Get Started with GraphQL in .NET

Dec 18 2023

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• If you have ever used Postman to debug and write tests for your REST APIs, guess what, those are the same concepts you need to know for writing tests for your gRPC requests in Postman
For more info about gRPC, they created a great beginner article here .


The Background


The GraphQL is a query language for our API that allows us to define the data structure we need, and the server will return only the requested data.


Unlike REST, where the endpoints are fixed, in GraphQL the client can request exactly the data it needs . That allows for more efficient and flexible data fetching, reducing the need for multiple round trips to the server.


It's important to notice that GraphQL is not a replacement for REST but a complementary technology that we can use to make the API more flexible and efficient.


GraphQL allows us to request specific data, and the server will only return what we asked for, and we can make multiple requests and retrieve different data each time. That makes it an ideal solution for projects that require a high level of flexibility and scalability.


Whether we're building a new application or looking to upgrade an existing one, GraphQL is worth considering as a powerful tool for our technical stack.


Let's see how we can implement it in .NET (very easly)...


Setup the project 


1. Create your ASP.NET Web API project


2. Add some packages for GraphQL:

dotnet add package HotChocolate.AspNetCore
dotnet add package HotChocolate.AspNetCore.Playground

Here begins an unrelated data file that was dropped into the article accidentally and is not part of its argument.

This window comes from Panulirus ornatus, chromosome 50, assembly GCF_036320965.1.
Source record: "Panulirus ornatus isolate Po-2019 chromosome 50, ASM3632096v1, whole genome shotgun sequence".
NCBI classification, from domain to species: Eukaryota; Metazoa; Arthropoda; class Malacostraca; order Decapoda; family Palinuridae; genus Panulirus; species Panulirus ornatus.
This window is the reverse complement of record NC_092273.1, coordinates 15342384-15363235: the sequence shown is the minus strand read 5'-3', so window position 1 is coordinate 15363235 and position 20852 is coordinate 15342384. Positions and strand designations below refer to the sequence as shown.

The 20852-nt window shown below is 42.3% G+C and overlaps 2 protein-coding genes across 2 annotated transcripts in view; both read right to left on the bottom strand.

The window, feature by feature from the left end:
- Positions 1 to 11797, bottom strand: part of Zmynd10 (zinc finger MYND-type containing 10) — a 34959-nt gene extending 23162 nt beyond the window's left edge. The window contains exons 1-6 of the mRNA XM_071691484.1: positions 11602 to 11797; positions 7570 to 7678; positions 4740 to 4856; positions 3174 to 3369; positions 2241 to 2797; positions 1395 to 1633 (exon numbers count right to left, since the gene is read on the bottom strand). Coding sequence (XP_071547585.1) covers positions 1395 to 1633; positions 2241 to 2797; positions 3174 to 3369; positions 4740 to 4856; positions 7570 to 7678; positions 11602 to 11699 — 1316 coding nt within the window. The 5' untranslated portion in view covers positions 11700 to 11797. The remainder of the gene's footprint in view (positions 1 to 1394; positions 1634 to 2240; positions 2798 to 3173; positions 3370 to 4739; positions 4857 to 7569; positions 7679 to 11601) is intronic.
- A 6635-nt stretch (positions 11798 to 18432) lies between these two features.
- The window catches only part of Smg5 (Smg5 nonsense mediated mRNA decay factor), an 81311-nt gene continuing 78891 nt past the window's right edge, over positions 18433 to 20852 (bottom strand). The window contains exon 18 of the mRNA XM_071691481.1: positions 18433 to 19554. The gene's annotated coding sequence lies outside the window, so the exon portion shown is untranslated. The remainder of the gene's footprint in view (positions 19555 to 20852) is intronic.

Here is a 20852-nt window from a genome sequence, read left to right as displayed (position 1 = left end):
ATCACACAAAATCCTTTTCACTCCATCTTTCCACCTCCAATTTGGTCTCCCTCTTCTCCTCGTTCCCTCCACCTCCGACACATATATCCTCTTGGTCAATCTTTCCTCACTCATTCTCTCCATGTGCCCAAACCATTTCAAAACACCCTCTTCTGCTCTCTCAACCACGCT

Let's create some simple entity model 


Part of almost every system in our applications is a user. Let's take the entity User as an example for demonstration purposes. We will create a User entity with the appropriate properties:

public class User
    public int Id { get; set; }
    public string FirstName { get; set; }
    public string LastName { get; set; }
    public DateTime BirthDate { get; set; }
With a REST approach, you would now create some controller with a route or a minimal api endpoint to get the data.


Let's say that we want to return a list of users, in GraphQL we will create a Query class for this purpose that will return the required values:

public class UserQuery
    private static List<User> users = new List<User>()
        new User { Id = 1, FirstName = "Stefan", LastName = "Djokic", BirthDate = new DateTime(1995, 7, 4)},
        new User { Id = 2, FirstName = "Dajana", LastName = "Milosevic", BirthDate = new DateTime(1996, 6, 22)},

    public List<User> GetUsers() => users;


Her Highness - Program.cs class


Of course we have to register everything in DI:



And let's say the app what services to use:



And now...


Start the engine: dotnet run


That's it. You can start the application and run your first query.


You can run your query in 3 possible ways:


1. Open localhost:7075/graphql/ (use your own port). Here you'll access Banaca Cake Pop dashboard.


Write your first query something like:

    users {    
With this query you'll get all the users but only with id and firstName fields. There is no any other field which will remain empty.

Banaca Cake Pop dashboard


That's it. You can start the application and run your first query.


2. Open localhost:7075/playground/ (use your own port). Here you'll access Hot Chocolate Playground. The process is really similiar.


3. Run your queries via Postman. This is my favourite way to go:

Running GraphQL Queries in Postman


Wrapping up


And there you have it!


You've successfully created a functional GraphQL API with .NET Core and C# in just a few simple steps.


What's next?


It's time to enhance your schema, connect with databases, incorporate mutations, add subscriptions, and beyond.


Keep in mind, with increased capabilities comes increased accountability. As you enable your clients to request precisely what they require, make sure to manage their expectations and address any possible challenges. For more comprehensive insights, delve into the official Hot Chocolate documentation , which is an incredibly rich resource.


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